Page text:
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Ricco (October 13, 1915 in Allschwil – March 27, 1972 in Ropraz), born Erich Wassmer, was a Swiss painter. His paintings often depict idealizing dream worlds in the genre of magic realism.

Erich Wassmer

(1915-10-13)13 October 1915
Died27 March 1972(1972-03-27) (aged 56)
EducationCuno Amiet
Known forPainting
Notable work
Dîner au château (c. 1934)
Pereoo Faraoa (c. 1948)
Saint-Pourçain (c. 1951)
Le cadre (c. 1954)
Le beau cheval (c. 1966)
MovementMagic realism



Erich Wassmer was born into an upper-class environment as the son of cement factory owner and art patron Max Wassmer (1887–1970).[1] Since the age of 3 he grew up at Bremgarten Castle near Bern, which was filled with art and culture. Max and Tilli-Wassmer-Zurlinden socialised with poets, painters and composers such as Hermann Hesse, Louis Moilliet, Cuno Amiet, Paul Basilius Barth and Othmar Schoeck. Early on Erich Wassmer was interested in the art of painting. The family encouraged his artistic talent and his interest in art, literature and music, after the continuation of the parental cement factory had been secured by his two brothers. Wassmer marked the end of his childhood with a new name: From 1937 onwards Erich Wassmer signed his paintings with Ricco — a name like a magic word — instead of the name of his well-known industrialist and philanthropist father. Ricco studied in Munich and Paris, and was taught by Cuno Amiet. However, the influence of his teachers remained marginal. Ricco was fascinated by the sea, as well as by the desire to explore lost paradises and undiscovered territories. He had the symbol of an anchor tattooed on his arm and added this symbol henceforth to his signature on his paintings. During the forties, he crossed the ocean on a freighter, and lived for a while in Tahiti. In the fifties he settled at Bompré Castle near Vichy. In 1963, the French police discovered photos of nude boys in his studio, who served as the basis for his paintings. A French court convicted him — without a formal indictment — of sexual "exploitation" of young boys and breach of the morality to eight-months in prison. Ricco never recovered completely from this prison sentence.[2] Following his release, Ricco returned to Switzerland and settled in a mansion in Ropraz. He died in 1972 at the age of 56.[3] Until his death Ricco Wassmer remained a family shareholder in the Portland-Cement-Werke AG.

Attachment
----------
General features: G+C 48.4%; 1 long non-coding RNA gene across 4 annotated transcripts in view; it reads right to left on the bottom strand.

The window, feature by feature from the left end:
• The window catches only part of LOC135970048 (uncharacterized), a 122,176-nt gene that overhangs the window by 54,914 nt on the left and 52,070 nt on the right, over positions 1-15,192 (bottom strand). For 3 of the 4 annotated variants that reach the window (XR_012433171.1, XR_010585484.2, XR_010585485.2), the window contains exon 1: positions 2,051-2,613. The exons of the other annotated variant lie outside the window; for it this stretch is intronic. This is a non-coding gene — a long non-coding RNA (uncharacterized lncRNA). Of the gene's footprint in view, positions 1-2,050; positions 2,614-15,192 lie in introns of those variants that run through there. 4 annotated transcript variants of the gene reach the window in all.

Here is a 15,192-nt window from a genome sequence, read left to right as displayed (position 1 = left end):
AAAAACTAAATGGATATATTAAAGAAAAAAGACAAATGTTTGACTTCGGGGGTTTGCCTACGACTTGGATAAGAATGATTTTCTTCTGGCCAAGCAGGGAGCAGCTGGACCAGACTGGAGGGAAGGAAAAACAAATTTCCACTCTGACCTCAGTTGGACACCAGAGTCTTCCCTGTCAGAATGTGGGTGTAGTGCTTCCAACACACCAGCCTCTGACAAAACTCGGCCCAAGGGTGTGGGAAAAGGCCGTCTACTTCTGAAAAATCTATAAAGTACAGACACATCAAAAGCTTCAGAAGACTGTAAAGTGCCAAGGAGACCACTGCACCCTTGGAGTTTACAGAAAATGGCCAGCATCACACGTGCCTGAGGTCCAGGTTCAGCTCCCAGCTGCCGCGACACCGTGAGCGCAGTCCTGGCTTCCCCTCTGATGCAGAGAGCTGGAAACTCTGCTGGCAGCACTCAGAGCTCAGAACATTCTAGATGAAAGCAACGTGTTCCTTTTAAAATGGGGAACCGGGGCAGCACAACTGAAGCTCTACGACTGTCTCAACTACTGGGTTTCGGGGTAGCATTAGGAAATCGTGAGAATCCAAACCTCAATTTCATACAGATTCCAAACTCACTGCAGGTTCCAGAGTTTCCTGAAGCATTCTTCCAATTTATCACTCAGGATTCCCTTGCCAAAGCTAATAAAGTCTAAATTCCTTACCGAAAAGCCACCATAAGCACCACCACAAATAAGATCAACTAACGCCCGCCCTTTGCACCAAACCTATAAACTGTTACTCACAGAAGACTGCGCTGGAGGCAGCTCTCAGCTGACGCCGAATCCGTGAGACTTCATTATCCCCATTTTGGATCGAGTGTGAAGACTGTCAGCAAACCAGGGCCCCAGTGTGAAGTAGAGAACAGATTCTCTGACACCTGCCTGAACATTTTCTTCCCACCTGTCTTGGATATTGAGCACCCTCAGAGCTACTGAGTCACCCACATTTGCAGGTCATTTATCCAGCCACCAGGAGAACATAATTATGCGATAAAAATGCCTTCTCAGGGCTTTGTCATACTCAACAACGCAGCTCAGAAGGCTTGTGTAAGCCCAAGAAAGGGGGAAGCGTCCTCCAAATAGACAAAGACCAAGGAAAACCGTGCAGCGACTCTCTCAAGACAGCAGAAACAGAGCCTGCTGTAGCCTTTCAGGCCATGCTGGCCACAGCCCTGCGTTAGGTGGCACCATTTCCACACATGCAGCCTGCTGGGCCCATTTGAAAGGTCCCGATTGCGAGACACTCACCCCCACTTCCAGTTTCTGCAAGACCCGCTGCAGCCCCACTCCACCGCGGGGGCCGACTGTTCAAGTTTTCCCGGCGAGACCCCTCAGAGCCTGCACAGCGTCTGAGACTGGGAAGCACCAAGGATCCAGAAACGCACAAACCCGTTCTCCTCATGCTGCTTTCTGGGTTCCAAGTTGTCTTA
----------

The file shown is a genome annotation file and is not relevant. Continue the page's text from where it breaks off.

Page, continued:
Ricco's early work (e.g. his paintings of castle life) can be classified as primitivist, while his mature work includes still lifes, harbor scenes, exotic motifs and allegorical figures. He often painted dream worlds in the style of magic realism with lean boys surrounded by surreal arrangements. Ricco's paintings reveal his longing for a state of androgynous, youthful perfection. Ricco's work "is anchored in everyday reality, but has overtones of fantasy or wonder" creating a surreal atmosphere.[4]



  1. ^ Alexandra Stäheli (30 September 2002). "Surreale Südsee-Sehnsucht, gestillt («Ricco» - ein filmisches Künstlerporträt von Mike Wildbolz)" (in German). Neue Zürcher Zeitung. Archived from the original on 1 February 2009. Retrieved 4 December 2011.
  2. ^ Ursula Sinnreich (3 January 2003). "Denn alle Lust will Ewigkeit (Ricco - ein Aussenseiter im Kunstmuseum Bern)" (in German). Neue Zürcher Zeitung. Archived from the original on 19 September 2012. Retrieved 24 November 2011.
  3. ^ Isabelle Falconnier (9 October 2008). "Ricco Wassmer. Le peintre s'est arrêté à Ropraz" (in French). L'Hebdo. Retrieved 26 November 2011.
  4. ^ Artcyclopedia
  5. ^ Ricco Wassmer - Fondation Estrée Archived 2012-04-26 at the Wayback Machine
  6. ^ Museum of Fine Arts Bern

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